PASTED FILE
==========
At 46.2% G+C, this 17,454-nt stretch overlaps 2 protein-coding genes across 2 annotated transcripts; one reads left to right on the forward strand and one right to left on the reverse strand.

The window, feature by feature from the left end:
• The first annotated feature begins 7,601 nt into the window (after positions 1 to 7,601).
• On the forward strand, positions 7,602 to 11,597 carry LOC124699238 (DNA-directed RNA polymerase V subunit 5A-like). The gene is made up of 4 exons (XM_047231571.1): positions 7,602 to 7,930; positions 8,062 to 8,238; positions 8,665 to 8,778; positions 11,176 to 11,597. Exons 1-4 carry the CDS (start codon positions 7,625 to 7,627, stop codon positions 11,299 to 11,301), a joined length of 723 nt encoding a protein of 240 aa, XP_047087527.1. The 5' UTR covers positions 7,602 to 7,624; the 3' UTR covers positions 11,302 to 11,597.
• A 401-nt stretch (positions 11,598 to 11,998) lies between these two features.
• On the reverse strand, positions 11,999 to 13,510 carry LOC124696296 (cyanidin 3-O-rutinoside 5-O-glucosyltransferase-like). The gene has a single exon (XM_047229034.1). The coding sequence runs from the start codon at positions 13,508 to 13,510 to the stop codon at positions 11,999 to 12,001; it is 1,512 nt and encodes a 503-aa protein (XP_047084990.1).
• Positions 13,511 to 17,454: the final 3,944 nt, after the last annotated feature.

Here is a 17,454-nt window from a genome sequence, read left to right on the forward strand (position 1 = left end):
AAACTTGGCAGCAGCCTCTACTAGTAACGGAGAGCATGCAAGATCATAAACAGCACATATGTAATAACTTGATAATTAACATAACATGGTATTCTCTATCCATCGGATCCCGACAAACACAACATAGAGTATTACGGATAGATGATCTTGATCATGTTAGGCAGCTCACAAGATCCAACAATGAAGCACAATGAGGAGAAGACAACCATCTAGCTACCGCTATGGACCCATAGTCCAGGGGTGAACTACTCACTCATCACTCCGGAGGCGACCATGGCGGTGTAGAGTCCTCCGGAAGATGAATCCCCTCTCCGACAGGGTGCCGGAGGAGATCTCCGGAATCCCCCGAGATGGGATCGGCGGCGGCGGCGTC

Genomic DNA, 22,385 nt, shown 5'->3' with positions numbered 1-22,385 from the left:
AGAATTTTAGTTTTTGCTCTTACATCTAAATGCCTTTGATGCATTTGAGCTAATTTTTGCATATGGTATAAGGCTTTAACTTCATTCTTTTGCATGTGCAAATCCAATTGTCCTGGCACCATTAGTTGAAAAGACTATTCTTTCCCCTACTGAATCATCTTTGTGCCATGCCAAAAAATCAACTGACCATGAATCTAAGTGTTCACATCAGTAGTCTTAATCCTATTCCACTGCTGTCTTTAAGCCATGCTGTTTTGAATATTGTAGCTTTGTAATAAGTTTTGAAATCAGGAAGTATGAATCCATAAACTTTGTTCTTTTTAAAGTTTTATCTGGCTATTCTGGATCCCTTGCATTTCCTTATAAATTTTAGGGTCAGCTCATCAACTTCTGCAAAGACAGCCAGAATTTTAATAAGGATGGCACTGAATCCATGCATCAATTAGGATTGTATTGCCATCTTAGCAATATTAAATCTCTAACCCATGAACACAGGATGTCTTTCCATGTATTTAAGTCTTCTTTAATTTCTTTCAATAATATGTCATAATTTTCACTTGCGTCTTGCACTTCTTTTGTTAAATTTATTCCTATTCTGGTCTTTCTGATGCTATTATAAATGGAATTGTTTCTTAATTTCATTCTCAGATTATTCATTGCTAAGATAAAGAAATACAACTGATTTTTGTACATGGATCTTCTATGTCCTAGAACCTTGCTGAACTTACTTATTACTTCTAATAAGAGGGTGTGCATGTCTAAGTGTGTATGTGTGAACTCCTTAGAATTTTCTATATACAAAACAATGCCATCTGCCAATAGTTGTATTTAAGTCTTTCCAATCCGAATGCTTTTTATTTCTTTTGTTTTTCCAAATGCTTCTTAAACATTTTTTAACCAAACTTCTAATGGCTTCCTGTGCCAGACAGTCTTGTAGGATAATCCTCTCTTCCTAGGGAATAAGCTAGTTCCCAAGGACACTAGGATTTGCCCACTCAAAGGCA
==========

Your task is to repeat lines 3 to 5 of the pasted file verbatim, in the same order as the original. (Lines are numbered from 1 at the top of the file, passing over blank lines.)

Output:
• The first annotated feature begins 7,601 nt into the window (after positions 1 to 7,601).
• On the forward strand, positions 7,602 to 11,597 carry LOC124699238 (DNA-directed RNA polymerase V subunit 5A-like). The gene is made up of 4 exons (XM_047231571.1): positions 7,602 to 7,930; positions 8,062 to 8,238; positions 8,665 to 8,778; positions 11,176 to 11,597. Exons 1-4 carry the CDS (start codon positions 7,625 to 7,627, stop codon positions 11,299 to 11,301), a joined length of 723 nt encoding a protein of 240 aa, XP_047087527.1. The 5' UTR covers positions 7,602 to 7,624; the 3' UTR covers positions 11,302 to 11,597.
• A 401-nt stretch (positions 11,598 to 11,998) lies between these two features.